from The American Heritage® Dictionary of the English Language, 4th Edition

  • n. A line of descendants of common ancestry; stock.
  • n. Law A person from whom a family is descended.

from Wiktionary, Creative Commons Attribution/Share-Alike License

  • n. A branch of a family.
  • n. A progenitor of a branch of a family.
  • n. A superfamily of animals or plants.
  • n. Plural form of stirp.

from the GNU version of the Collaborative International Dictionary of English

  • n. Stock; race; family.
  • n. A race, or a fixed and permanent variety.

from The Century Dictionary and Cyclopedia

  • n. Race; lineage; family; in law, the person from whom a family is descended. See per stirpes, under per.
  • n. In zoology, a classificatory group of uncertain rank and no fixed position, by MacLeay made intermediate between a family and a tribe; a superfamily. Compare group, section, cohort, and phalanx.
  • n. In botany, a race or permanent variety.


from The American Heritage® Dictionary of the English Language, 4th Edition

Latin, stem, lineage.

from Wiktionary, Creative Commons Attribution/Share-Alike License

From Latin stirps ("rootstock, stem").


  • Weldon's extensive comparative field work on variation in populations of the common shore crab Carcinus moenas in Plymouth, England, and Naples, Italy, resulted in a series of landmark studies between 1893 and 1898, in which the two utilized Pearson's statistical methods to develop a new way of analyzing the inheritance of variation that made no a priori commitment to the causal agency of germ plasms, “stirps,” or pangens


  • Agricolae manu vulta stirps tam diuturna, quam quae poetae, versu seminari potest, no plant can grow so long as that which is ingenio sata, set and manured by those ever-living wits.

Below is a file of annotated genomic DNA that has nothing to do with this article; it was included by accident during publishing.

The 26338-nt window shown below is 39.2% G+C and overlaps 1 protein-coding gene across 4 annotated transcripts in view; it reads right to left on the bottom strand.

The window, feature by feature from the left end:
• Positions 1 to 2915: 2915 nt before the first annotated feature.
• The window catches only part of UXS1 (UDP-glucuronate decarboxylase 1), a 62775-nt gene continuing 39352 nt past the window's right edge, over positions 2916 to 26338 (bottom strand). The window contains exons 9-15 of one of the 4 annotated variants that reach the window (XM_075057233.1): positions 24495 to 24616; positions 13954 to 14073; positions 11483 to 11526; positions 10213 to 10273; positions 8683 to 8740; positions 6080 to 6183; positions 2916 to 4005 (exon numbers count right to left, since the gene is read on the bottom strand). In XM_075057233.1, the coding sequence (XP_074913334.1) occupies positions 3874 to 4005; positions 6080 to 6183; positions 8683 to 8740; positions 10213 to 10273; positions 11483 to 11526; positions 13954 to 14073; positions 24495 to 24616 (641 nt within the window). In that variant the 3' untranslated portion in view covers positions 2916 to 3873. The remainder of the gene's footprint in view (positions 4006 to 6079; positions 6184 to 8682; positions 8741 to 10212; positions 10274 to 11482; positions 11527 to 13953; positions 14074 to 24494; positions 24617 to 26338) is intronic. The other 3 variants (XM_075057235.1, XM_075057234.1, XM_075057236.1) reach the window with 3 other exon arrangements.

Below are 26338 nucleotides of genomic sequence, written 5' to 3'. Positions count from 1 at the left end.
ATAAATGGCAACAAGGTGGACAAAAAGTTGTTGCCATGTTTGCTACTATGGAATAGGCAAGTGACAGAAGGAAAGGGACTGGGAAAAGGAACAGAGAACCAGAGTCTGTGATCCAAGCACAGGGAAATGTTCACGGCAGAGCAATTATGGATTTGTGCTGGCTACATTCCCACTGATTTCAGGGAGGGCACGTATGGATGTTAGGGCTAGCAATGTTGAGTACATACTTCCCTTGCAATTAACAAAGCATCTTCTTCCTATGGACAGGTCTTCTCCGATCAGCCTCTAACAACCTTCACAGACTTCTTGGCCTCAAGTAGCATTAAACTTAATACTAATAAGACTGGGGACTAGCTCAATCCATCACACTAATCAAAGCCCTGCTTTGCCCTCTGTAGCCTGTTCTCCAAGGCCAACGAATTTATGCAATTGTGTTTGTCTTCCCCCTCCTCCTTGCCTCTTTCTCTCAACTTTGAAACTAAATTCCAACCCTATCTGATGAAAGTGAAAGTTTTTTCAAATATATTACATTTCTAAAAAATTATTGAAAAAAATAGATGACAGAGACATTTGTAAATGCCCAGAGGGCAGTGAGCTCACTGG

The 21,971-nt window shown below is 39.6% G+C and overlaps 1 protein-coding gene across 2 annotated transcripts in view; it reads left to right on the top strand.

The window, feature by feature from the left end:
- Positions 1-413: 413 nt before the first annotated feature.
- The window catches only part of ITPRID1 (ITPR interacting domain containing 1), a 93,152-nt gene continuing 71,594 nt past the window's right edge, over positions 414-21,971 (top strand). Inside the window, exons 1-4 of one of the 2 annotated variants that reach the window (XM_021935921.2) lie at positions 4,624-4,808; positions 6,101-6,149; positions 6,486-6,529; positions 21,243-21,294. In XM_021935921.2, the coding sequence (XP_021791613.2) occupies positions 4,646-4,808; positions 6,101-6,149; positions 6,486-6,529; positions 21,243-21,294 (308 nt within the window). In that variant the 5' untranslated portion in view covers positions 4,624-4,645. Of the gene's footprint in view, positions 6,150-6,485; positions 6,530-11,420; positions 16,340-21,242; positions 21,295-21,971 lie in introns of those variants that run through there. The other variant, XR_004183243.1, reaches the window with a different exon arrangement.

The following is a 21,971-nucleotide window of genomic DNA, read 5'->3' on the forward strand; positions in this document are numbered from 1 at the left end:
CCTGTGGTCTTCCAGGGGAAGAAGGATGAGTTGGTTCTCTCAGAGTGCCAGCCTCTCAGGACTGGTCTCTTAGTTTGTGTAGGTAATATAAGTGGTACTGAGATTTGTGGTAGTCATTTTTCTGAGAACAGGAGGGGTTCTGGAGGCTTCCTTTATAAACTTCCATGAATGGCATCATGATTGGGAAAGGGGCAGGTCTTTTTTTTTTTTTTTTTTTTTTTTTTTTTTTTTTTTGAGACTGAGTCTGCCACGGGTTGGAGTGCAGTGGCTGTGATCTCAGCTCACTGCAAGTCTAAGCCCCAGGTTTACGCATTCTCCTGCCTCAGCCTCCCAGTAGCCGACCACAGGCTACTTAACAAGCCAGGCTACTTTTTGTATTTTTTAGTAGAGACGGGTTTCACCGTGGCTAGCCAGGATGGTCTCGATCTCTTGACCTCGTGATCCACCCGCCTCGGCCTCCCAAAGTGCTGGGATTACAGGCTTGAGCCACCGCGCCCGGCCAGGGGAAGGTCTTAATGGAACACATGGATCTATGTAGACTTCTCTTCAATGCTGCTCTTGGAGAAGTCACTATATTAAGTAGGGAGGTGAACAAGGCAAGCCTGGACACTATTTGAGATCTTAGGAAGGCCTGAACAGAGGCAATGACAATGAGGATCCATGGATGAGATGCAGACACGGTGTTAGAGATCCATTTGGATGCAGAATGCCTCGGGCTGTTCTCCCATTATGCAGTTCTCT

Anatomy of Melancholy

  • But for democracies, they need it not; and they are commonly more quiet, and less subject to sedition, than where there are stirps of nobles.

    The Essays

  • August 31st, 2006 at 1: 36 am tooth whitening stirps says: tooth whitening stirps

    Think Progress » UPDATE: Leak Scandal Continues To Grow

  • Etymology: Latin exstirpatus, past participle of exstirpare, from ex - + stirp -, stirps trunk, root -- more at TORPID

    What we can get in Mexico

  • He was a Jew and circumcised; for they have some few stirps of Jews yet remaining among them, whom they leave to their own religion.

    The New Atlantis

  • Arabians, so as almost all nations of might and fame re sorted hither; of whom we have some stirps and little tribes with us at this day.

    The New Atlantis

  • -- Ed. [110] ShJ+X+ Frutex, stirps; a shrub -- "cujus pulluli in summa tellure expatiantur," -- "whose shoots are spread abroad over the surface of the earth."

    Commentary on Genesis - Volume 1

  • The Medicis (stirps quasi fataliter nata ad instauranda vel fovenda studia (Lipsius ad Germanos et Galles, Epist. viii.)) were illustrated by the patronage of learning; and enthusiasm was the most formidable weapon of their adversaries.

    Memoirs of My Life and Writings

  • Borgia stirps: bos: atque Ceres transcendit Olympo,

    Lucretia Borgia According to Original Documents and Correspondence of Her Day


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